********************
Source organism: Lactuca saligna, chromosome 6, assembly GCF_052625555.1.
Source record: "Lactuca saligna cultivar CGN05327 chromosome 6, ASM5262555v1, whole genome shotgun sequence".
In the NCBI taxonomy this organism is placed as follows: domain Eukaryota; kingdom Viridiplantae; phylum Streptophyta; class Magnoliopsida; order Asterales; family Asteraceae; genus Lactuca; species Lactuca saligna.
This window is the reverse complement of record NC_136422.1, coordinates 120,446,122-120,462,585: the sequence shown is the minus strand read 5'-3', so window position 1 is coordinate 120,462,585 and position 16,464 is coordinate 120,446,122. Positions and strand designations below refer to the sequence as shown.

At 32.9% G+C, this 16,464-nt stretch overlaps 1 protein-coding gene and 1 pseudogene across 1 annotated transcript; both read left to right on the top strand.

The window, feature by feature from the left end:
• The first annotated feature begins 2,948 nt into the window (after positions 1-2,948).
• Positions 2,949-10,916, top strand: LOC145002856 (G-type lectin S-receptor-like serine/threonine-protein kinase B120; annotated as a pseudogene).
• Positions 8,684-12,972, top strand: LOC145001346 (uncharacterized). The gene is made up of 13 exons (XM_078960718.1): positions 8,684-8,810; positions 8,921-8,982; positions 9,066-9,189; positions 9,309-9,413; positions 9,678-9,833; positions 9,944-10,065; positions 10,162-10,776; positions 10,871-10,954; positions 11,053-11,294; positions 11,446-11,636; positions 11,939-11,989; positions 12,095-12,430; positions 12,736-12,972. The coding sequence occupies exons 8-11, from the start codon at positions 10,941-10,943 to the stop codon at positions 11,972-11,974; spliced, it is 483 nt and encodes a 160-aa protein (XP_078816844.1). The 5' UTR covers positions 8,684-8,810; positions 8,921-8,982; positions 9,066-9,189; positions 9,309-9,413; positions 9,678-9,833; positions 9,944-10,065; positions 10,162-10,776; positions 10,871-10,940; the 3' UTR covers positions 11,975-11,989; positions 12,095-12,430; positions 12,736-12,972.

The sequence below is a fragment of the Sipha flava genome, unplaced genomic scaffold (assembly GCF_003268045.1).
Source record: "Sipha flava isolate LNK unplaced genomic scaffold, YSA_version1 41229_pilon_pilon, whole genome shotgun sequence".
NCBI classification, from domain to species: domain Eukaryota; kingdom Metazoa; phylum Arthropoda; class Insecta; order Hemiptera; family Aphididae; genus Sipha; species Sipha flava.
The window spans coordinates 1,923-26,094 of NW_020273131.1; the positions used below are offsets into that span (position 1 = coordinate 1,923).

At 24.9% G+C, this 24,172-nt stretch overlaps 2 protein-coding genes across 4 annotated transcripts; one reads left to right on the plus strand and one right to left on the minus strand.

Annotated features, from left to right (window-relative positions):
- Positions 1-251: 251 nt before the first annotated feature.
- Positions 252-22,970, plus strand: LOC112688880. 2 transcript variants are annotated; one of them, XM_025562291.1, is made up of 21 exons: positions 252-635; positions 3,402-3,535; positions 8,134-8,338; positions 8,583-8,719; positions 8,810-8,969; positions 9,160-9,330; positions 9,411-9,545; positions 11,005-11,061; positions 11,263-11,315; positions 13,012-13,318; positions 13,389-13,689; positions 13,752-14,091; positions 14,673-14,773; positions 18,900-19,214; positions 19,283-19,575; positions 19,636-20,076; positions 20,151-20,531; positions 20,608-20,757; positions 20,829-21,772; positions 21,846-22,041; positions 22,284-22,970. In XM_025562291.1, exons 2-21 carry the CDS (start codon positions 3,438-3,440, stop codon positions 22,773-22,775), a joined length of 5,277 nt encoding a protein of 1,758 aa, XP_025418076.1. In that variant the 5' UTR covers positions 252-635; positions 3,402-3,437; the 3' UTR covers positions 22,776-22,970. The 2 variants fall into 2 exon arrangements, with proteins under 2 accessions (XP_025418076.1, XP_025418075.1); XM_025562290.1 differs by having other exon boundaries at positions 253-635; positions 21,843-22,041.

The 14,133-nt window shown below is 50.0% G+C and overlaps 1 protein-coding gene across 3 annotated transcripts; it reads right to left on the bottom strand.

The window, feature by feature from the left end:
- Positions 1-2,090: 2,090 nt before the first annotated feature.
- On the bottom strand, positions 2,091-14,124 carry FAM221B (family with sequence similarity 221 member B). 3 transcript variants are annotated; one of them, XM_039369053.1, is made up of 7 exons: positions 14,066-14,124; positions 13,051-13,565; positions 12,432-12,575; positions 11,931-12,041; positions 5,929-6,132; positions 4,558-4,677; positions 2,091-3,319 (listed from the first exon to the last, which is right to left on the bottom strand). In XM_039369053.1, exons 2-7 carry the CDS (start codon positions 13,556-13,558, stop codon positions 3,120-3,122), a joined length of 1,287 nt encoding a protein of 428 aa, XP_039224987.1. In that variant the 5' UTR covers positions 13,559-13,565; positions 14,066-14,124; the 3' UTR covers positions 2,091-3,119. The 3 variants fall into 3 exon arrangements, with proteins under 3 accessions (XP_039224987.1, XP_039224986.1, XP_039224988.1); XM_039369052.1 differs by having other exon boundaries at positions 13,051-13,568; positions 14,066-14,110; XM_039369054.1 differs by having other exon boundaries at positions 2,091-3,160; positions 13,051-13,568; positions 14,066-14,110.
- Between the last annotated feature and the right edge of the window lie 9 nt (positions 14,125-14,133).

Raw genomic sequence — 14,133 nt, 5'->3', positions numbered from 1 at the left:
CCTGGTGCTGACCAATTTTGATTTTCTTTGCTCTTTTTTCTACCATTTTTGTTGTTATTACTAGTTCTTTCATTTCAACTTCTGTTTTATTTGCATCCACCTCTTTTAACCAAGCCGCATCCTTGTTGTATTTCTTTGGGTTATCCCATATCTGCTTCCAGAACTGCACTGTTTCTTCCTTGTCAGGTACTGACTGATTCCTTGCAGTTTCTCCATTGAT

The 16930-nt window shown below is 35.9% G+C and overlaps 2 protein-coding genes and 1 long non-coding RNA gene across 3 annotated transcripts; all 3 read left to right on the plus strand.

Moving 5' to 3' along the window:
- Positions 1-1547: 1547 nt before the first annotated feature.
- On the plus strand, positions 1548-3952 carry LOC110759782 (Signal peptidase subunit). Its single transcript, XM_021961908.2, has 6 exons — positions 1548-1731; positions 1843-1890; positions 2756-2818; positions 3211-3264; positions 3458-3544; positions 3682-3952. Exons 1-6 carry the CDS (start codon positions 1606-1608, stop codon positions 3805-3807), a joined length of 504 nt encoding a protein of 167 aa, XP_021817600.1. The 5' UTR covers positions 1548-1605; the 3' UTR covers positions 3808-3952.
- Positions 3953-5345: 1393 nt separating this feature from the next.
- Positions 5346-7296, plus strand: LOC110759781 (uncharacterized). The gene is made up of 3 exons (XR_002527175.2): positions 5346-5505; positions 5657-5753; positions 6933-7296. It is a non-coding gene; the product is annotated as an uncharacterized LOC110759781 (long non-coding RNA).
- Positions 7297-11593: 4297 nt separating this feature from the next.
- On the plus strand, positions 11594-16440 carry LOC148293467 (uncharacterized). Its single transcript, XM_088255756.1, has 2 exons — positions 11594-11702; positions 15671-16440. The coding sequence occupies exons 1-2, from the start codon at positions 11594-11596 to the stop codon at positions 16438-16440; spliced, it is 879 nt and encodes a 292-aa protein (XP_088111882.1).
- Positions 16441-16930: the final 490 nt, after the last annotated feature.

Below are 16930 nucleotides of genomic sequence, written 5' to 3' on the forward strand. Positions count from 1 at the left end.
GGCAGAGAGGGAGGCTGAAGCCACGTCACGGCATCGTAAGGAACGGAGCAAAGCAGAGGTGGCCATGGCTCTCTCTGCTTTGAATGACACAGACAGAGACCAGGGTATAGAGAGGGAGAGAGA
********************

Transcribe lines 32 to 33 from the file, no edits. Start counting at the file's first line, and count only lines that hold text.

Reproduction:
- On the plus strand, positions 11594-16440 carry LOC148293467 (uncharacterized). Its single transcript, XM_088255756.1, has 2 exons — positions 11594-11702; positions 15671-16440. The coding sequence occupies exons 1-2, from the start codon at positions 11594-11596 to the stop codon at positions 16438-16440; spliced, it is 879 nt and encodes a 292-aa protein (XP_088111882.1).
- Positions 16441-16930: the final 490 nt, after the last annotated feature.